As with our demos we’ll walk with a code sample to see how the AngularJS features are used.
The Sample AngularJS Application - RecapWe’ll continue where we left off with the previous ASP.NET MVC sample where we built a Twitter reader.
The ASP.NET MVC ControllerTo quickly recap, we have an ASP.NET MVC application with an MVC Controller. The controller has the Index action method. Here the LinqToTwitter framework first checks if user is Authenticated, if not, it redirects to Twitter and gets user to Authenticate.
We start off by opening the existing solution (zip download from GitHub) in Visual Studio.
The MarkupWe start off with the following markup.
The ScriptOur AngularJS script is a tardy 13 lines of code including braces.
So now that we’ve had a look at the code that we are starting with, lets’ jump into our agenda for the day.
Modules in AngularJSModules are a way in AngularJS to organize and structure code. It is in an oblique way similar to Namespaces in C#, but Modules are more than passive naming constructs.
Declaring a ModuleThe syntax for creating a Module is as follows:
Notice the empty array parameter. This is actually an array of resources (we’ll see what are resources shortly), however if you don’t have any resources to pass, you need to pass an empty array. Missing out on the empty array may result in ‘undesired’ results.
Note, for better context, I’ve renamed the controller from IndexController to TimelineController because it is essentially showing Twitter’s Timeline.
Using the Modules in your ViewNow that the Module has been declared, our Controller is no longer ‘visible’ to the Angular directly. So if we run the application as is, we’ll get errors on our Developer Console saying the Controller was not found.
To hookup the Module, we need to specify it in the ng-app attribute. This tells Angular which module to use for a given section on our page.
Since we changed the name of the Controller, we go ahead and change that as well. Our updated markup is as follows:
If we run the app now, things should work fine.
Next we look at defining a service which is again, more of code restructuring than new application features.
You first AngularJS ServiceServices in AngularJS are simply reusable bits of code aiming to help make your app linear and more testable.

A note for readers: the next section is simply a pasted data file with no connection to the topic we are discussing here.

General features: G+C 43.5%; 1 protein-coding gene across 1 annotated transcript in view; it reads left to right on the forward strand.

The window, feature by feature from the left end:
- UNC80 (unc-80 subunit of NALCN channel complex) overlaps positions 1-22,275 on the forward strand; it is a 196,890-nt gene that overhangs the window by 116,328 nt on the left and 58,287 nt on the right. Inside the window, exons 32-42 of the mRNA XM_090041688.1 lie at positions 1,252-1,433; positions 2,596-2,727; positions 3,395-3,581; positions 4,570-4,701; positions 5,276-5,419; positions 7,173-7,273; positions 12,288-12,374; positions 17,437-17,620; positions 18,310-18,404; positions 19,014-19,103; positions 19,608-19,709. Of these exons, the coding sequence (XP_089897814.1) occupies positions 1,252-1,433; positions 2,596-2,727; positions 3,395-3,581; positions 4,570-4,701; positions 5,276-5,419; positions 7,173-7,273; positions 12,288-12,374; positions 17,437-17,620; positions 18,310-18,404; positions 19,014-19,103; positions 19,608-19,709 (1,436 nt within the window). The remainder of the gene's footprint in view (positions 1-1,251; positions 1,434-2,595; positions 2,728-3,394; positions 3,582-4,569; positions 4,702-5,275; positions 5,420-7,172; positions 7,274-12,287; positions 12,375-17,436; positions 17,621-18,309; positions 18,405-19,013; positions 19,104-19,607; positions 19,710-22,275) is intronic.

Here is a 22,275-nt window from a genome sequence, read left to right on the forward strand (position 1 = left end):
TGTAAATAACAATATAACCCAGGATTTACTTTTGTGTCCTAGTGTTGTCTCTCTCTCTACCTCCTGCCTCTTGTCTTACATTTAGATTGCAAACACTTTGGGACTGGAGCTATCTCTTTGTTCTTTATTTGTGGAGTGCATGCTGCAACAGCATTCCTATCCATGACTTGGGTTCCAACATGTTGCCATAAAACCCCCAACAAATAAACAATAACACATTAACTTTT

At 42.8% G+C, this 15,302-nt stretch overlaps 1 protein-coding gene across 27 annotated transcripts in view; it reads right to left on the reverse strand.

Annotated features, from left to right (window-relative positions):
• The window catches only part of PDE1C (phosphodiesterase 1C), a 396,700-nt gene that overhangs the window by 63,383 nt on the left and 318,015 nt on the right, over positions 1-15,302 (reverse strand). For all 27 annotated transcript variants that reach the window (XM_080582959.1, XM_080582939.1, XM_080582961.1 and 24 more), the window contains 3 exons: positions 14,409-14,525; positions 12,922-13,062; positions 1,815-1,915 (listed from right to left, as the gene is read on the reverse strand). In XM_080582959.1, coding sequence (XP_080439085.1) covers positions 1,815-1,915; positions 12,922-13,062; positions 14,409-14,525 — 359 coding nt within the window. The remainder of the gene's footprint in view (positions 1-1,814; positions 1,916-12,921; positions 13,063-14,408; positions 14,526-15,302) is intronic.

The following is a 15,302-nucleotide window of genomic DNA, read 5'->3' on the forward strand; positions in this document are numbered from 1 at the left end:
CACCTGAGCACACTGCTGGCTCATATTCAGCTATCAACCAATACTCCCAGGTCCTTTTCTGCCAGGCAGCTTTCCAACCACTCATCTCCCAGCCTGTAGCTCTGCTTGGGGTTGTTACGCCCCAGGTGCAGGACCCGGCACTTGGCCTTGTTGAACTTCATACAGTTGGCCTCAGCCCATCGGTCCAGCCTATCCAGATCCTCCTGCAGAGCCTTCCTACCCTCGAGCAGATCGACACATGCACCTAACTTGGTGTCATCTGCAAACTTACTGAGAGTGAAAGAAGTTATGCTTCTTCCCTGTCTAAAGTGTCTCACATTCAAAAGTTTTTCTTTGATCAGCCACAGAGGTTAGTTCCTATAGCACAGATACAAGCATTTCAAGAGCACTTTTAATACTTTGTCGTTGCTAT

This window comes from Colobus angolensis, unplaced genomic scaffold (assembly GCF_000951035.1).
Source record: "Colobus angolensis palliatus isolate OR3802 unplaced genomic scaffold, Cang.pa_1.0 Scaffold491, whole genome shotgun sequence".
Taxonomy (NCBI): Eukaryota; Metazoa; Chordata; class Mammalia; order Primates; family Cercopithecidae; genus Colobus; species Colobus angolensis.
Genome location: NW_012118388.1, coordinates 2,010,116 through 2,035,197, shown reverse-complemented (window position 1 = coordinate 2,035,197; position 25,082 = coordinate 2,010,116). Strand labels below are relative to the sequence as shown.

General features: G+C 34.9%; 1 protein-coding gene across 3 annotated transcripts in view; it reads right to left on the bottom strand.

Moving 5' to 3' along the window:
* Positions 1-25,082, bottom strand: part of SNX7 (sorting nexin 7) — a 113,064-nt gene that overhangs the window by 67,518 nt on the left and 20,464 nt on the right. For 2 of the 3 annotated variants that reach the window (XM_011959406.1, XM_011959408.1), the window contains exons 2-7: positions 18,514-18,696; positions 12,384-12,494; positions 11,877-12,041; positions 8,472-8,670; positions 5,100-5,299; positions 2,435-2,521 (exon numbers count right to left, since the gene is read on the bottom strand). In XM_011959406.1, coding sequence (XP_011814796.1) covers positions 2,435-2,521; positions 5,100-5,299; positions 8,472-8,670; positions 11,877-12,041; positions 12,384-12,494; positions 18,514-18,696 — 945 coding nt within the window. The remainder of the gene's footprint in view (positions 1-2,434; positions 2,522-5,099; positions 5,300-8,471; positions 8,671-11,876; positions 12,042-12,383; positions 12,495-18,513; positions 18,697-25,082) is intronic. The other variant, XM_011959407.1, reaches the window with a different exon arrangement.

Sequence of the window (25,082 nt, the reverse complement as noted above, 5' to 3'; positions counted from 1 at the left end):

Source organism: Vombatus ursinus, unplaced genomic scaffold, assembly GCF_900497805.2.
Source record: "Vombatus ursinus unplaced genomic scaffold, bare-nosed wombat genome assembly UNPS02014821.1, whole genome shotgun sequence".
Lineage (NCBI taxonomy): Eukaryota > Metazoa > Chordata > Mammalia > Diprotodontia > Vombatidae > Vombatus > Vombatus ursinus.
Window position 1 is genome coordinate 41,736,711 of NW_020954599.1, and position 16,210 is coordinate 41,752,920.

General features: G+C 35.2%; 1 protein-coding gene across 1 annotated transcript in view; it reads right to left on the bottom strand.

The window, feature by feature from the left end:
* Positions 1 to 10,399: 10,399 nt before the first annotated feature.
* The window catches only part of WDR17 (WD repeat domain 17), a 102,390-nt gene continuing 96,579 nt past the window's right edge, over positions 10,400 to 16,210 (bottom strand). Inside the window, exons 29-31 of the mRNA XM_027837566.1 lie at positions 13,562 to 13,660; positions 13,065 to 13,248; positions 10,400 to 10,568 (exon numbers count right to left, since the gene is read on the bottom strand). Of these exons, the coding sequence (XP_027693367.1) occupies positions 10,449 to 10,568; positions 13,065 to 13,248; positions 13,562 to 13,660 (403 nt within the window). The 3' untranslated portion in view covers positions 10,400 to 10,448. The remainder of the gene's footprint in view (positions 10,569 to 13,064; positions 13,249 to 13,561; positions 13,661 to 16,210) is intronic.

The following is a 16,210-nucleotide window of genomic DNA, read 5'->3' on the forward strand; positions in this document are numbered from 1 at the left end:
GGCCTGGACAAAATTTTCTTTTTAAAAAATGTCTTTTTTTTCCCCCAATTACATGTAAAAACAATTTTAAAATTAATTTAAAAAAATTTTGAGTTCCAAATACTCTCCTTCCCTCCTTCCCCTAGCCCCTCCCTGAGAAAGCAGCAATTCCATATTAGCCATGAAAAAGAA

Declaring a ServiceYou can create Services in Angular using either the factory method or the service method provided by Angular. The Factory method returns a simple object, whereas the Service method returns a function. To start off with we’ll use the Factory method and declare our service as follows:
Notice that we have passed $http service into our TwitterService and Angular injects it for us at runtime.
Using a ServiceTo use it, we simply ‘ask’ for it in our Controller function and Angular simply injects it for us. Now instead of calling the $http service directly we call our TwitterService and request for the timeline. This still returns a promise so we continue to use the success completion method to bind our tweets.
Neat, another bit of code restructuring making our code more granular as we go along.
Using the $Resource ProviderNext we tell our Module that it needs to use the Resource provider. We do that by passing ngResource, the name of the provider, in the array or resources that we had left empty earlier.
Next we update our service to use the resource provider instead of $http directly.
This change may confuse you. We were using $http.get(…) and now we are directly using $resource(…). How does that work? Well, from the Description provided in the documentation of AngularJS.
A factory which creates a resource object that lets you interact with RESTful server-side data sources. The returned resource object has action methods which provide high-level behaviors without the need to interact with the low level $http
So basically it is a helper around the $http service and internally provides Get, Save, Query, Delete functions.
We’ll use the query method in our controller to get our timeline back. Notice now we no longer have to wait for a promise to return. The trick here is Angular returns an empty promise when the query is fired, and when it returns it internally updates the original promise with array of objects that were returned. Since we are using data binding the UI updates itself appropriately.
Run the Application and we see the familiar response with a set of 20 latest tweets from our timeline.
ConclusionWith this we conclude our code restructuring for the day. We learnt how to Modularize code in Angular using Modules, created and used a custom service, finally we took a quick look at the $Resource provider in Angular.
Next step involves using the Resource provider to perform other actions like POSTing data to our server to send new Tweets.
Download the entire source code the article (Github)